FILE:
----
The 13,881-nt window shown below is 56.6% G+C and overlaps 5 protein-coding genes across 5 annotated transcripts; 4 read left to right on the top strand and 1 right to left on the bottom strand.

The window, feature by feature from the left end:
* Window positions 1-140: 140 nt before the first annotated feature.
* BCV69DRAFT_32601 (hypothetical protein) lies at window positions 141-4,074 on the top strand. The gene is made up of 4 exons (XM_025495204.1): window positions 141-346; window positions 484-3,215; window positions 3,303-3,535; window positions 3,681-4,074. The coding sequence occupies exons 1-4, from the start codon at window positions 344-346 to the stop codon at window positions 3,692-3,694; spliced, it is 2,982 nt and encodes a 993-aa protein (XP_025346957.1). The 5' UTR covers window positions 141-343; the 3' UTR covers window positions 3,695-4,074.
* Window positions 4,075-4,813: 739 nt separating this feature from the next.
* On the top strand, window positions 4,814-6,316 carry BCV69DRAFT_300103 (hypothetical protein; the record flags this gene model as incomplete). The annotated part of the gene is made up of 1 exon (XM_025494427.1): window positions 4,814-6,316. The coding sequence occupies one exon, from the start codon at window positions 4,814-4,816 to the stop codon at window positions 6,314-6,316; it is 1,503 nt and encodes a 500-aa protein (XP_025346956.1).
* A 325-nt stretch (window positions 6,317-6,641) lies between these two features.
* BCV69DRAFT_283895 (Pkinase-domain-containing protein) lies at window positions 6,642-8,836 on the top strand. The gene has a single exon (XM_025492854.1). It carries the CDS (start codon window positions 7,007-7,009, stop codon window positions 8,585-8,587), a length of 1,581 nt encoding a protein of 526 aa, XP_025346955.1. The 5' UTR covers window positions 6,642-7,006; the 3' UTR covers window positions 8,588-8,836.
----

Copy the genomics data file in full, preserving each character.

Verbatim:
The 13,881-nt window shown below is 56.6% G+C and overlaps 5 protein-coding genes across 5 annotated transcripts; 4 read left to right on the top strand and 1 right to left on the bottom strand.

The window, feature by feature from the left end:
* Window positions 1-140: 140 nt before the first annotated feature.
* BCV69DRAFT_32601 (hypothetical protein) lies at window positions 141-4,074 on the top strand. The gene is made up of 4 exons (XM_025495204.1): window positions 141-346; window positions 484-3,215; window positions 3,303-3,535; window positions 3,681-4,074. The coding sequence occupies exons 1-4, from the start codon at window positions 344-346 to the stop codon at window positions 3,692-3,694; spliced, it is 2,982 nt and encodes a 993-aa protein (XP_025346957.1). The 5' UTR covers window positions 141-343; the 3' UTR covers window positions 3,695-4,074.
* Window positions 4,075-4,813: 739 nt separating this feature from the next.
* On the top strand, window positions 4,814-6,316 carry BCV69DRAFT_300103 (hypothetical protein; the record flags this gene model as incomplete). The annotated part of the gene is made up of 1 exon (XM_025494427.1): window positions 4,814-6,316. The coding sequence occupies one exon, from the start codon at window positions 4,814-4,816 to the stop codon at window positions 6,314-6,316; it is 1,503 nt and encodes a 500-aa protein (XP_025346956.1).
* A 325-nt stretch (window positions 6,317-6,641) lies between these two features.
* BCV69DRAFT_283895 (Pkinase-domain-containing protein) lies at window positions 6,642-8,836 on the top strand. The gene has a single exon (XM_025492854.1). It carries the CDS (start codon window positions 7,007-7,009, stop codon window positions 8,585-8,587), a length of 1,581 nt encoding a protein of 526 aa, XP_025346955.1. The 5' UTR covers window positions 6,642-7,006; the 3' UTR covers window positions 8,588-8,836.